Tennessee Addiction Resources: Opioid Addiction

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opioid addiction

Opioid addiction is a severe public health crisis that has been on the rise in recent years. The misuse and abuse of opioids, both prescription and illicit, have led to a significant increase in addiction rates and overdose deaths. Understanding the causes and consequences of opioid addiction is crucial in addressing this epidemic and providing support for those affected.

Opioid addiction is a complex issue that affects individuals from all walks of life. Factors such as genetic predisposition, environmental influences, and availability of opioids play a role in the development of addiction. The consequences of opioid addiction can be devastating, leading to physical and mental health issues, strained relationships, and legal troubles. Treatment options, including medication-assisted therapy and counseling, are available to help individuals overcome opioid addiction and regain control of their lives.

Causes of Opioid Addiction

One of the main reasons behind the opioid addiction epidemic is the overprescription of opioid painkillers. Many individuals who are prescribed opioids for legitimate medical reasons may develop a dependence on these drugs, leading to addiction. For example, someone who undergoes surgery and is prescribed opioids for pain relief may find it difficult to stop taking the medication once their pain has subsided.

Genetic Predisposition
Many of the genes that are thought to play a role in opioid addiction are involved in the endogenous opioid system, which is the body’s internal system for regulating pain, reward, and addictive behaviors. It consists of opioid substances produced naturally within the body (called endogenous opioids) and their receptors, into which opioids fit like keys into locks. Opioids introduced from outside the body (called exogenous opioids), including opioid medications and heroin, also exert their effects by acting on these receptors. Variations in the genes that provide instructions for making opioid receptors have been studied extensively as genetic risk factors for opioid addiction.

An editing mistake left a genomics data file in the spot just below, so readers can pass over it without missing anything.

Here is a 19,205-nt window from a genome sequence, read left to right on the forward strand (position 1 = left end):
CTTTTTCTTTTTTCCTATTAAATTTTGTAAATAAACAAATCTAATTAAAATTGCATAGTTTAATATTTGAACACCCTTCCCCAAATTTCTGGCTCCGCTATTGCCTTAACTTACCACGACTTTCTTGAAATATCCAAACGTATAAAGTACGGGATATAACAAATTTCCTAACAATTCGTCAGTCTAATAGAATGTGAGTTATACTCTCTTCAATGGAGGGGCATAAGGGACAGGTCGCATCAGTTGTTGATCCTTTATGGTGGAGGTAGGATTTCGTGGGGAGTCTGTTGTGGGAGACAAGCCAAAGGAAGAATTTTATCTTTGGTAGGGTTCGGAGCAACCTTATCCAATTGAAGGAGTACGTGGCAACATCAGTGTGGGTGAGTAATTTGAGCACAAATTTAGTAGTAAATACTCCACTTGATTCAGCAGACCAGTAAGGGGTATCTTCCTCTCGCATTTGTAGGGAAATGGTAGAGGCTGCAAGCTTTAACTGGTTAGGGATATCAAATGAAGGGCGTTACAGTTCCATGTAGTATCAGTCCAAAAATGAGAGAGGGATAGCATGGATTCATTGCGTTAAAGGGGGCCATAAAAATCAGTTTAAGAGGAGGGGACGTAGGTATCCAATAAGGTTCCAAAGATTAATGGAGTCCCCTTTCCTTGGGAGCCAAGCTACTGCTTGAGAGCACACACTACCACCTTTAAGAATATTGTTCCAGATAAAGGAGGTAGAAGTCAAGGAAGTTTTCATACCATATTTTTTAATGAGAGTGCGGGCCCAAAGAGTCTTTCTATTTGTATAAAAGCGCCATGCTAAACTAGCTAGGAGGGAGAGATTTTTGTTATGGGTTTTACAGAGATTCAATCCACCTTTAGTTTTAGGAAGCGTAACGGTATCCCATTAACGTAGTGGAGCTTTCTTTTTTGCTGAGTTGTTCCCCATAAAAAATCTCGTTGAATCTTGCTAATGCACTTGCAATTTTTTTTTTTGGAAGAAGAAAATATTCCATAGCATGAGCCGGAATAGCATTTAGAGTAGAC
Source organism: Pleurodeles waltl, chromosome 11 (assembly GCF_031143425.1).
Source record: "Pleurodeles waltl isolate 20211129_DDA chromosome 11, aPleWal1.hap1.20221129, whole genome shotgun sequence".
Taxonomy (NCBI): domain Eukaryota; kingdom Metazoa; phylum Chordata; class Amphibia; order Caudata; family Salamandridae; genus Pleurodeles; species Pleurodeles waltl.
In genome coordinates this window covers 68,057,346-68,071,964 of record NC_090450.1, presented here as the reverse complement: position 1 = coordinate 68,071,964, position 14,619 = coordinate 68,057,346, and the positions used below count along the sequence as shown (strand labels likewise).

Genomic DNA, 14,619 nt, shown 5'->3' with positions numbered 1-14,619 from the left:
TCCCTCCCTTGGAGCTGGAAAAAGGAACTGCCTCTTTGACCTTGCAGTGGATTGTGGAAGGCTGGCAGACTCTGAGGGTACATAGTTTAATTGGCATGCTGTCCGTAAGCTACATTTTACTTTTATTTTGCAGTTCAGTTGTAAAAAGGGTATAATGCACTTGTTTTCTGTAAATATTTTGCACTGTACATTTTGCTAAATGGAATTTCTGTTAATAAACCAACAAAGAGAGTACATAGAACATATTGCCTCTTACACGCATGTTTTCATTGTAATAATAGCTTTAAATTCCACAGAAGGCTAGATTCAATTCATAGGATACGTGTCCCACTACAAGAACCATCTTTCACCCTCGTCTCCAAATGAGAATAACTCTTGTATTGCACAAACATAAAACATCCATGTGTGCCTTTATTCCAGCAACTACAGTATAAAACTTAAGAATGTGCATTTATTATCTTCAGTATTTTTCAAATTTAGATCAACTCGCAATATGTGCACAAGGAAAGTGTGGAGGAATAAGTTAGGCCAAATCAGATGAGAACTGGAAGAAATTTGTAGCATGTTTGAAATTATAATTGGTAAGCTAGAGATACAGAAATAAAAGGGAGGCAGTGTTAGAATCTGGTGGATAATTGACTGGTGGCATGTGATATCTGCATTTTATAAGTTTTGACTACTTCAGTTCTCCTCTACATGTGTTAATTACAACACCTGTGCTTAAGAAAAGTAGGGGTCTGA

Environmental Factors

  • Family and Home Life: Early childhood experiences can substantially influence addictive behavior. Family interactions and parental styles play a significant role, causing a person to either develop healthy outlets in a happy home or maladaptive hobbies in the face of adversity. Levels of parental supervision can also be instrumental in developing specific coping strategies. When a child grows up in a home with too little or too much supervision, it may increase the risk of partaking in risky behavior.
  • Friend Groups: It can be challenging to avoid using substances when a person’s social interactions rely heavily on these activities. Everyone wants to feel a sense of belonging and when a person’s friend group and community is comprised of those who use substances, they may fall victim to peer pressure.
  • Trauma and Life Stressors: Post-traumatic stress disorder (PTSD) is often a co-occurring disorder of addiction, meaning PTSD can contribute to the development of substance use disorder, while addiction can exacerbate symptoms of PTSD. For instance, when a person is a victim of emotional, physical or sexual abuse, they may develop symptoms of trauma associated with PTSD and use opioids to self-treat themselves.
  • Culture and Media: Cultural norms or subjects expressed through media can influence problematic behaviors, especially when widely adopted by an entire community and when a person is exposed to them in early childhood. Often, people will develop an addiction in rebellion against certain cultural norms and upbringing.

Availability of Opioids